On Wednesday, the Cabinet Committee on Economic Affairs (CCEA) approved the strategic disinvestment of five public sector enterprises, namely, Bharat Petroleum Corporation Ltd (BPCL), Container Corporation of India Ltd, Shipping Corporation of India, Tehri Hydro Power Development Corporation (THDC) and the North Eastern Electric Power Corporation (NEEPCO). The proceeds from these stake sales will help the Centre move closer to achieving its disinvestment target of Rs 1.05 lakh crore for this year. So far this year, the government has been able to garner only Rs 17,364 crore or 16.5 per cent of its budgeted disinvestment target as per data from the Department of Investment and Public Asset Management. Coming at a time when the Centre is facing huge shortfalls in both direct and indirect tax revenues, and its gross tax revenues have grown by a mere 1.5 per cent in the first half (April to September) of the current financial year, the determined push to meet its disinvestment target is welcome.
Of the five companies, the stake sale in BPCL is likely to be the biggest draw. The sale will be of interest not only to domestic firms, but also to major international players as well. According to some estimates, the government could fetch around Rs 63,000 crore from its stake sale in the company, more than half of its total disinvestment target for the year. Add to that proceeds from the stake sale in the Container Corporation and the Shipping Corporation, and the Centre may well end up earning more than Rs 70,000 crore through these three firms alone. But, with only four months to go, it is not clear whether these stake sales can be wrapped up by the end of the financial year. It should also not be another case of public sector firms stepping in to buy these entities in order to bail out the government. As it is, the sale of THDCIL and NEEPCO, the other two entities, to NTPC, is essentially a transfer of assets between various arms of the public sector.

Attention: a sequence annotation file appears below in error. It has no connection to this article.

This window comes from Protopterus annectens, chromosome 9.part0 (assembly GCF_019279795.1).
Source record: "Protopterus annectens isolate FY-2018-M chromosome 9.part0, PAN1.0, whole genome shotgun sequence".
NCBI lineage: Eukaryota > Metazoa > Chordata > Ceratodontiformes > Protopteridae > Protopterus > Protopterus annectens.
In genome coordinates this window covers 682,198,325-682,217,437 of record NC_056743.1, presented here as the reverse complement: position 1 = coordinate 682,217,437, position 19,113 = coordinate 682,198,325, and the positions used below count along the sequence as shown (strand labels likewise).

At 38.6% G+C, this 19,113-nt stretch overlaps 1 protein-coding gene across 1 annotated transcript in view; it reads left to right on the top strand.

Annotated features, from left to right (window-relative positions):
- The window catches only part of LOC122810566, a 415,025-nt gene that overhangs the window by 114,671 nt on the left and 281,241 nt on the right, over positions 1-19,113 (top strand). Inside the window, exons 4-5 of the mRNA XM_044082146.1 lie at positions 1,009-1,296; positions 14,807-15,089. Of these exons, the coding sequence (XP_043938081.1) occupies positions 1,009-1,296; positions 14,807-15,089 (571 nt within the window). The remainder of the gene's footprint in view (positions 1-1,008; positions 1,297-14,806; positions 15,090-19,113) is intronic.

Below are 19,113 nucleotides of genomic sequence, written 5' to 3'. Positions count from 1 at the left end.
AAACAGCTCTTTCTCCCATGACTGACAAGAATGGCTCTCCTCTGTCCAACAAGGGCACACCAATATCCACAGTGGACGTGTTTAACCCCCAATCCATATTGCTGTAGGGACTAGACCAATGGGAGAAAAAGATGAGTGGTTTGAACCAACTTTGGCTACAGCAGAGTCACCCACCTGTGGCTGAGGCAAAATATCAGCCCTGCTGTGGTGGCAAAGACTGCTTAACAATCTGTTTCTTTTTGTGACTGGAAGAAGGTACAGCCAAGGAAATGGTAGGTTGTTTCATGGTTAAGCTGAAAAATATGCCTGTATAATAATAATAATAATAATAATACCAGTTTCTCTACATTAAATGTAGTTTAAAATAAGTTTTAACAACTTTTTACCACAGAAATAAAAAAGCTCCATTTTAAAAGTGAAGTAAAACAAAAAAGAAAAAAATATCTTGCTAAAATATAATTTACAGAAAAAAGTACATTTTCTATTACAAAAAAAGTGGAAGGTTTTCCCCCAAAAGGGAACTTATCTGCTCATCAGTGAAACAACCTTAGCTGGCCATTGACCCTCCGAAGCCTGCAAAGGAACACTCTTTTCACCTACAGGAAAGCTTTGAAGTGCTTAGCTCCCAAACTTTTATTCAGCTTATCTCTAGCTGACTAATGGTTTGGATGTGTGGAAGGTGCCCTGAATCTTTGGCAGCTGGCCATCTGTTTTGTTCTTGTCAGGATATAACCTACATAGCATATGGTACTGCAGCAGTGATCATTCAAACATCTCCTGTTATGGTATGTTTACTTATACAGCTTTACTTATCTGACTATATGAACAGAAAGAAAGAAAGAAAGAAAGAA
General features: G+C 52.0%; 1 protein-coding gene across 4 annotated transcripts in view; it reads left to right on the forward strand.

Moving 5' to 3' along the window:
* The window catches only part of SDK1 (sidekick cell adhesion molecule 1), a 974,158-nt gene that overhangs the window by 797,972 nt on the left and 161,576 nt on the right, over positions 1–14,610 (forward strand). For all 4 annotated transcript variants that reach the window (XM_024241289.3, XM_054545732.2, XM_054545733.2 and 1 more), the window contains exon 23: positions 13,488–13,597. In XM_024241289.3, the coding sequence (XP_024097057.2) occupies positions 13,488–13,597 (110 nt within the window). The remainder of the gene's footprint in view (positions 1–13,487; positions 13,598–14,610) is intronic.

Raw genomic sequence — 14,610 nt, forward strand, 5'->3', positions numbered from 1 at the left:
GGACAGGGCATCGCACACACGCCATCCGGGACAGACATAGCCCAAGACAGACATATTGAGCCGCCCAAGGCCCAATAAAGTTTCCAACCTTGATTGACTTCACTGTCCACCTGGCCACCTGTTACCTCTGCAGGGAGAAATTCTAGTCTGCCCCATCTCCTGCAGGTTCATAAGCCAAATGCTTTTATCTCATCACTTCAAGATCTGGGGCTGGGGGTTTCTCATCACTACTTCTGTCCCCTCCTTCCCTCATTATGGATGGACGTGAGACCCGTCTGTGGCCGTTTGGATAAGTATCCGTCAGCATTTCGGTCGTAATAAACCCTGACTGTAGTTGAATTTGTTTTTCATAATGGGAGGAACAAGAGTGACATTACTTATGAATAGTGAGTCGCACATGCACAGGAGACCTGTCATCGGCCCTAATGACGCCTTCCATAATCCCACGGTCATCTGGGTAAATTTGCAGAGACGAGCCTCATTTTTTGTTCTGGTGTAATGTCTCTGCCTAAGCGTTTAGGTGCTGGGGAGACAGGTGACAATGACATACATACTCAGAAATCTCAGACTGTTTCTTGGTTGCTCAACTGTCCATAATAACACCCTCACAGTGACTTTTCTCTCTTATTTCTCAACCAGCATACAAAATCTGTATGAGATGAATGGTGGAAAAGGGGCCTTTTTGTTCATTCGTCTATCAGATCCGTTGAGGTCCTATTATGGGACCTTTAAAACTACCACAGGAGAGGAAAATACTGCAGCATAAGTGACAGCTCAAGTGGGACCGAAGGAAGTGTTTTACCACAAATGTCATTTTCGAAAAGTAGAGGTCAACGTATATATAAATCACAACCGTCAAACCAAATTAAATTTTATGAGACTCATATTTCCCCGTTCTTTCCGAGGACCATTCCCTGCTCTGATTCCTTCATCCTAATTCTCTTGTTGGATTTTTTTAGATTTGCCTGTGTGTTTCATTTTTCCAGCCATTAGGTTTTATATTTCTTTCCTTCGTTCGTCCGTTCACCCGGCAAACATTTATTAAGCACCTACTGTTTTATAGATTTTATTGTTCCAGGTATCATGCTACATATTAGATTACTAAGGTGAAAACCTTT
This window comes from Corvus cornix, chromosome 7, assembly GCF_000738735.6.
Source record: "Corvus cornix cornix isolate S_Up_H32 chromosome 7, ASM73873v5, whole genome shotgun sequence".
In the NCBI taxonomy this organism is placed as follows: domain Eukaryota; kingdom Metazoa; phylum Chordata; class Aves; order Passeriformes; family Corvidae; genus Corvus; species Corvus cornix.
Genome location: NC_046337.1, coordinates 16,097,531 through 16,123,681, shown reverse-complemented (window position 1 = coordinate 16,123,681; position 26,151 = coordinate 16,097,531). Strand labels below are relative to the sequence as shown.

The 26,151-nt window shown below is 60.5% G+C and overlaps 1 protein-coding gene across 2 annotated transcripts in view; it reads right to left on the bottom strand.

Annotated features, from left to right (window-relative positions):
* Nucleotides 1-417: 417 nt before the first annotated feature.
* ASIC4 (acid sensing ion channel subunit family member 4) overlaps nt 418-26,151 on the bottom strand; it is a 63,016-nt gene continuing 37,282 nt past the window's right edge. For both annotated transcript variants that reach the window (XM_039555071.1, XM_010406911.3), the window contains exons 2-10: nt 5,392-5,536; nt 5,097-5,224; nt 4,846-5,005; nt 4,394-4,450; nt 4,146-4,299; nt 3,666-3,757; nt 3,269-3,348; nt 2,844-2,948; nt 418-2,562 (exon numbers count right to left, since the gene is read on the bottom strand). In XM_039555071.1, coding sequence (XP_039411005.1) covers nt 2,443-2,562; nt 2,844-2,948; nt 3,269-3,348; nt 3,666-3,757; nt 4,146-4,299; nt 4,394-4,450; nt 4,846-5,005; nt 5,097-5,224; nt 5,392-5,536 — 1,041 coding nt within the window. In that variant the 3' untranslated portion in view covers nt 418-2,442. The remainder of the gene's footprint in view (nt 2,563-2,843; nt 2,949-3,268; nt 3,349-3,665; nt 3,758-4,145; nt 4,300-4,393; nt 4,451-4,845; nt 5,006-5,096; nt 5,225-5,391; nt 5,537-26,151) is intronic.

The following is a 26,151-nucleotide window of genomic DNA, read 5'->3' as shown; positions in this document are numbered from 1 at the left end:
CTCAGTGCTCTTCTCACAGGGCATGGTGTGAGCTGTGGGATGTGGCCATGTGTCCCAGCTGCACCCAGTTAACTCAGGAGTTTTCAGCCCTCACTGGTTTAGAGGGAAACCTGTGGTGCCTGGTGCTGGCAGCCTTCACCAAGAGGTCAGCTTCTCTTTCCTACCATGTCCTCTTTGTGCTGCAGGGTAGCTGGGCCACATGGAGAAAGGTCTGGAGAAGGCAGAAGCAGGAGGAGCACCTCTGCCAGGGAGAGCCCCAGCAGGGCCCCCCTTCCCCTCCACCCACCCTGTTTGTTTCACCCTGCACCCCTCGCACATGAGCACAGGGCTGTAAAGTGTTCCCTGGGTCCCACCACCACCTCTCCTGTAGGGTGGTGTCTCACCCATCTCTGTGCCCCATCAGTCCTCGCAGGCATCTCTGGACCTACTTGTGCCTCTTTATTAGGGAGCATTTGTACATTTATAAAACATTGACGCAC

The government would benefit from drawing up a more ambitious, better laid out, medium-term plan for disinvestment, rather than approaching it as merely an arrangement for plugging its revenue gaps. It should draw up a list of potential candidates and release an advance calendar, indicating the period of disinvestment. This would help draw in more buyers. Further, the proceeds from disinvestment should be used only for the creation of new assets, not to meet its revenue expenditure.